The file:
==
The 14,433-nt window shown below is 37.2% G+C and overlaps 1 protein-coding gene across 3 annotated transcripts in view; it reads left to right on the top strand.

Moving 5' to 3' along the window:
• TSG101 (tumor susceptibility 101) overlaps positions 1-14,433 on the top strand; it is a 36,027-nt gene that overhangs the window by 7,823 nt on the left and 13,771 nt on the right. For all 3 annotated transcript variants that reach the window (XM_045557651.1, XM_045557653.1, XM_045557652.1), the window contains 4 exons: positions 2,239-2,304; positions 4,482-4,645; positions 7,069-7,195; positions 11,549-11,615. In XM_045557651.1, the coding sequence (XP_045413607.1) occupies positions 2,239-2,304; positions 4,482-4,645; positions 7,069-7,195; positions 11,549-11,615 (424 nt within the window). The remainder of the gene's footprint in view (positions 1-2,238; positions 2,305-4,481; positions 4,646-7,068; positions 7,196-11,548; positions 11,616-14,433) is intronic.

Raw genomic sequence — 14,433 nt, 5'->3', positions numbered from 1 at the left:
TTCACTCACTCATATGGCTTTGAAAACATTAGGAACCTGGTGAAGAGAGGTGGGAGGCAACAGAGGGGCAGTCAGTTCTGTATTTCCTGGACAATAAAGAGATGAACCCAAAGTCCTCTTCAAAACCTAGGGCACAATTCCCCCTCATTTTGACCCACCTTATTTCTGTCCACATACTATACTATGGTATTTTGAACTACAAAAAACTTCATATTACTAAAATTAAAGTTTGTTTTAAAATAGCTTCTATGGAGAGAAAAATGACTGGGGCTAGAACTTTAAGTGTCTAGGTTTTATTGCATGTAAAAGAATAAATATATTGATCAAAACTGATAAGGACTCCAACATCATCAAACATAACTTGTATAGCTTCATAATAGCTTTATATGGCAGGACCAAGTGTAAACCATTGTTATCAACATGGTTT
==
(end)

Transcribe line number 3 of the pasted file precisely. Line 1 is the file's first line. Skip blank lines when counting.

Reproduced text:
• TSG101 (tumor susceptibility 101) overlaps positions 1-14,433 on the top strand; it is a 36,027-nt gene that overhangs the window by 7,823 nt on the left and 13,771 nt on the right. For all 3 annotated transcript variants that reach the window (XM_045557651.1, XM_045557653.1, XM_045557652.1), the window contains 4 exons: positions 2,239-2,304; positions 4,482-4,645; positions 7,069-7,195; positions 11,549-11,615. In XM_045557651.1, the coding sequence (XP_045413607.1) occupies positions 2,239-2,304; positions 4,482-4,645; positions 7,069-7,195; positions 11,549-11,615 (424 nt within the window). The remainder of the gene's footprint in view (positions 1-2,238; positions 2,305-4,481; positions 4,646-7,068; positions 7,196-11,548; positions 11,616-14,433) is intronic.